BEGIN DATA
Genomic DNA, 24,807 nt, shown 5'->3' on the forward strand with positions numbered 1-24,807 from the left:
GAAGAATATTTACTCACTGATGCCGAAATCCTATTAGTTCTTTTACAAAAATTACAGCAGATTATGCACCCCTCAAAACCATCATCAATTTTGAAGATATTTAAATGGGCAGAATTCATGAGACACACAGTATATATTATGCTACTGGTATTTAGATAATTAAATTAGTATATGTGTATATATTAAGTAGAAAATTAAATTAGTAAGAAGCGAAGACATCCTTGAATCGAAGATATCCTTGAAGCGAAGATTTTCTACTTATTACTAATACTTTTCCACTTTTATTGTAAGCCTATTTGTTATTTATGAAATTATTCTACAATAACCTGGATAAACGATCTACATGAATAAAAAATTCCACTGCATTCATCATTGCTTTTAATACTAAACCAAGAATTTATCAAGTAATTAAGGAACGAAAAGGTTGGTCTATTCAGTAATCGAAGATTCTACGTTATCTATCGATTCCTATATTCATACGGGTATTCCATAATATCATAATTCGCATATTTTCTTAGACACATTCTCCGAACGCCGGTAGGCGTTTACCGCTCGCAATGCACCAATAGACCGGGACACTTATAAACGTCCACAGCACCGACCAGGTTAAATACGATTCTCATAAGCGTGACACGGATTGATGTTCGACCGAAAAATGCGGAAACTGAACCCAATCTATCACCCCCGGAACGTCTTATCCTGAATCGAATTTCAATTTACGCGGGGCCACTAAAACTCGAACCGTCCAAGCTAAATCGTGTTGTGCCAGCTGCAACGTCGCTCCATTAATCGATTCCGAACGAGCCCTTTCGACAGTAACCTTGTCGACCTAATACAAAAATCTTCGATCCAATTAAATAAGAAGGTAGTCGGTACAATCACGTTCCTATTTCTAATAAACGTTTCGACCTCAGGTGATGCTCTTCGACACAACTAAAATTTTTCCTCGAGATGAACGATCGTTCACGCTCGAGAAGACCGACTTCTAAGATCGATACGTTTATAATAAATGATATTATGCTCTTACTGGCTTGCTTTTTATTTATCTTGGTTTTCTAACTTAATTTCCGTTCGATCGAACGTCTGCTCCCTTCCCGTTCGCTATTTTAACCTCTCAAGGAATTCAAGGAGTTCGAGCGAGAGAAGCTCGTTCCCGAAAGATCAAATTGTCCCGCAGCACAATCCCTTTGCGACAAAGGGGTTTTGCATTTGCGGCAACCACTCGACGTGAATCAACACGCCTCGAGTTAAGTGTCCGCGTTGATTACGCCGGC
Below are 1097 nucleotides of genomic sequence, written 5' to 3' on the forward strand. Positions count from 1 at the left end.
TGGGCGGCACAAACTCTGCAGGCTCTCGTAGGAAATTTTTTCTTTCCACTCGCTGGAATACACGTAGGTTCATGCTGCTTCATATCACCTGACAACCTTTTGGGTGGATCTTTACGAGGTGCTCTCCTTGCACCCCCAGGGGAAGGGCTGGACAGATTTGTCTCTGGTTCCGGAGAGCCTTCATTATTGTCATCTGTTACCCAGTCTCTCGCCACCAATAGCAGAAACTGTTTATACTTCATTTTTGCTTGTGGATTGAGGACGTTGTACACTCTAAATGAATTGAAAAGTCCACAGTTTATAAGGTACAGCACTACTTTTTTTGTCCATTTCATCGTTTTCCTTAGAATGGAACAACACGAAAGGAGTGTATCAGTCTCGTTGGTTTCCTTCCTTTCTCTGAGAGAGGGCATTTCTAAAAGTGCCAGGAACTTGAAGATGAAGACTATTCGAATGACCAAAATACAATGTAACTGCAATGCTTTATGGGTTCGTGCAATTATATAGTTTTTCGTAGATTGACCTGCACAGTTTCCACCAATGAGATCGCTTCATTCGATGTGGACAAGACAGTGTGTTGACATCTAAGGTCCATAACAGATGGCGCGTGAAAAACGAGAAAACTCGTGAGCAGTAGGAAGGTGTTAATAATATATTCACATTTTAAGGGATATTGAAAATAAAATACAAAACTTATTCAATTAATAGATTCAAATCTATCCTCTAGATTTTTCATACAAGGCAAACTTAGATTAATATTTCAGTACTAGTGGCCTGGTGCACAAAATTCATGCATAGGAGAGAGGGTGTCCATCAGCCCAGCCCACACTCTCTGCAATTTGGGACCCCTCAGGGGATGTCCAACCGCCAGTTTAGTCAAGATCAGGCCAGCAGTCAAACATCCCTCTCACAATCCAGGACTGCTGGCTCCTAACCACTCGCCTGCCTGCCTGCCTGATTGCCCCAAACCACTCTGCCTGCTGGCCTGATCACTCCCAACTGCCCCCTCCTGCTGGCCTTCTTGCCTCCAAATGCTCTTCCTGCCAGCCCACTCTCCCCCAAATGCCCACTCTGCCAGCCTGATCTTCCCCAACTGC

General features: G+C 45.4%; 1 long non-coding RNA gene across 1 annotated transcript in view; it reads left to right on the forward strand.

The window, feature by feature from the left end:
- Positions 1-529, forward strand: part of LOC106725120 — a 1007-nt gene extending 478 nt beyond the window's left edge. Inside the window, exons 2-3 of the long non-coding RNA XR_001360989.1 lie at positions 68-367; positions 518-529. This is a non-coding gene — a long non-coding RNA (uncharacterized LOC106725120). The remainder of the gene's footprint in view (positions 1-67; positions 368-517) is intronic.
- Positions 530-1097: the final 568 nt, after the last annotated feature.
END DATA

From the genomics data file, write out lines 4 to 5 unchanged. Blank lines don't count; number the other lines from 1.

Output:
TGGGCGGCACAAACTCTGCAGGCTCTCGTAGGAAATTTTTTCTTTCCACTCGCTGGAATACACGTAGGTTCATGCTGCTTCATATCACCTGACAACCTTTTGGGTGGATCTTTACGAGGTGCTCTCCTTGCACCCCCAGGGGAAGGGCTGGACAGATTTGTCTCTGGTTCCGGAGAGCCTTCATTATTGTCATCTGTTACCCAGTCTCTCGCCACCAATAGCAGAAACTGTTTATACTTCATTTTTGCTTGTGGATTGAGGACGTTGTACACTCTAAATGAATTGAAAAGTCCACAGTTTATAAGGTACAGCACTACTTTTTTTGTCCATTTCATCGTTTTCCTTAGAATGGAACAACACGAAAGGAGTGTATCAGTCTCGTTGGTTTCCTTCCTTTCTCTGAGAGAGGGCATTTCTAAAAGTGCCAGGAACTTGAAGATGAAGACTATTCGAATGACCAAAATACAATGTAACTGCAATGCTTTATGGGTTCGTGCAATTATATAGTTTTTCGTAGATTGACCTGCACAGTTTCCACCAATGAGATCGCTTCATTCGATGTGGACAAGACAGTGTGTTGACATCTAAGGTCCATAACAGATGGCGCGTGAAAAACGAGAAAACTCGTGAGCAGTAGGAAGGTGTTAATAATATATTCACATTTTAAGGGATATTGAAAATAAAATACAAAACTTATTCAATTAATAGATTCAAATCTATCCTCTAGATTTTTCATACAAGGCAAACTTAGATTAATATTTCAGTACTAGTGGCCTGGTGCACAAAATTCATGCATAGGAGAGAGGGTGTCCATCAGCCCAGCCCACACTCTCTGCAATTTGGGACCCCTCAGGGGATGTCCAACCGCCAGTTTAGTCAAGATCAGGCCAGCAGTCAAACATCCCTCTCACAATCCAGGACTGCTGGCTCCTAACCACTCGCCTGCCTGCCTGCCTGATTGCCCCAAACCACTCTGCCTGCTGGCCTGATCACTCCCAACTGCCCCCTCCTGCTGGCCTTCTTGCCTCCAAATGCTCTTCCTGCCAGCCCACTCTCCCCCAAATGCCCACTCTGCCAGCCTGATCTTCCCCAACTGC

General features: G+C 45.4%; 1 long non-coding RNA gene across 1 annotated transcript in view; it reads left to right on the forward strand.